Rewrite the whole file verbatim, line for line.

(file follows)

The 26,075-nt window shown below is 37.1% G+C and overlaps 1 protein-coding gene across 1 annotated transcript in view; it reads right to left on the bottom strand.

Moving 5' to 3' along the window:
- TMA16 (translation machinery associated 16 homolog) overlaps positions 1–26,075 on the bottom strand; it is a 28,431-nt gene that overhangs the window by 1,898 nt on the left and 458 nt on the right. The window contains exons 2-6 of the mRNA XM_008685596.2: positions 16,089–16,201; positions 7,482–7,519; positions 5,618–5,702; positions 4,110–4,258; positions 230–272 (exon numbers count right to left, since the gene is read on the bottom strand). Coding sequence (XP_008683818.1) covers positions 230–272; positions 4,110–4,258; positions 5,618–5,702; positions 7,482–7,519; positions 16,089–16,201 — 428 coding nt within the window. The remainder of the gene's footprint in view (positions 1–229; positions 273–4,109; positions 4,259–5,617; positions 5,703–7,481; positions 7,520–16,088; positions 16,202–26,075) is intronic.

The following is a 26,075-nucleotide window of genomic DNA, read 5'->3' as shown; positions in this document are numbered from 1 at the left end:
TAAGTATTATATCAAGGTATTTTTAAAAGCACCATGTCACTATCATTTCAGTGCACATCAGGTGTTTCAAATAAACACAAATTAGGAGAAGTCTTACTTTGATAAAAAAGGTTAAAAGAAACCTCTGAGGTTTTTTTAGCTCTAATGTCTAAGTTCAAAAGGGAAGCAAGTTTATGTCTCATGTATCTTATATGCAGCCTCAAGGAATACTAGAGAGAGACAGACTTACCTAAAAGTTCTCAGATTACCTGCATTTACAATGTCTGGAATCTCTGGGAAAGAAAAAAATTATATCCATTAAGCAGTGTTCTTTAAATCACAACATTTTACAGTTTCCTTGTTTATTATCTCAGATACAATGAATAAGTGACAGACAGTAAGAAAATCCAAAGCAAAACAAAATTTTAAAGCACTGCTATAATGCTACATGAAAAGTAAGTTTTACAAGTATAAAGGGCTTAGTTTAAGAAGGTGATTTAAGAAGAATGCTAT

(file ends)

The 26,075-nt window shown below is 37.1% G+C and overlaps 1 protein-coding gene across 1 annotated transcript in view; it reads right to left on the bottom strand.

Moving 5' to 3' along the window:
- TMA16 (translation machinery associated 16 homolog) overlaps positions 1–26,075 on the bottom strand; it is a 28,431-nt gene that overhangs the window by 1,898 nt on the left and 458 nt on the right. The window contains exons 2-6 of the mRNA XM_008685596.2: positions 16,089–16,201; positions 7,482–7,519; positions 5,618–5,702; positions 4,110–4,258; positions 230–272 (exon numbers count right to left, since the gene is read on the bottom strand). Coding sequence (XP_008683818.1) covers positions 230–272; positions 4,110–4,258; positions 5,618–5,702; positions 7,482–7,519; positions 16,089–16,201 — 428 coding nt within the window. The remainder of the gene's footprint in view (positions 1–229; positions 273–4,109; positions 4,259–5,617; positions 5,703–7,481; positions 7,520–16,088; positions 16,202–26,075) is intronic.

The following is a 26,075-nucleotide window of genomic DNA, read 5'->3' as shown; positions in this document are numbered from 1 at the left end:
TAAGTATTATATCAAGGTATTTTTAAAAGCACCATGTCACTATCATTTCAGTGCACATCAGGTGTTTCAAATAAACACAAATTAGGAGAAGTCTTACTTTGATAAAAAAGGTTAAAAGAAACCTCTGAGGTTTTTTTAGCTCTAATGTCTAAGTTCAAAAGGGAAGCAAGTTTATGTCTCATGTATCTTATATGCAGCCTCAAGGAATACTAGAGAGAGACAGACTTACCTAAAAGTTCTCAGATTACCTGCATTTACAATGTCTGGAATCTCTGGGAAAGAAAAAAATTATATCCATTAAGCAGTGTTCTTTAAATCACAACATTTTACAGTTTCCTTGTTTATTATCTCAGATACAATGAATAAGTGACAGACAGTAAGAAAATCCAAAGCAAAACAAAATTTTAAAGCACTGCTATAATGCTACATGAAAAGTAAGTTTTACAAGTATAAAGGGCTTAGTTTAAGAAGGTGATTTAAGAAGAATGCTAT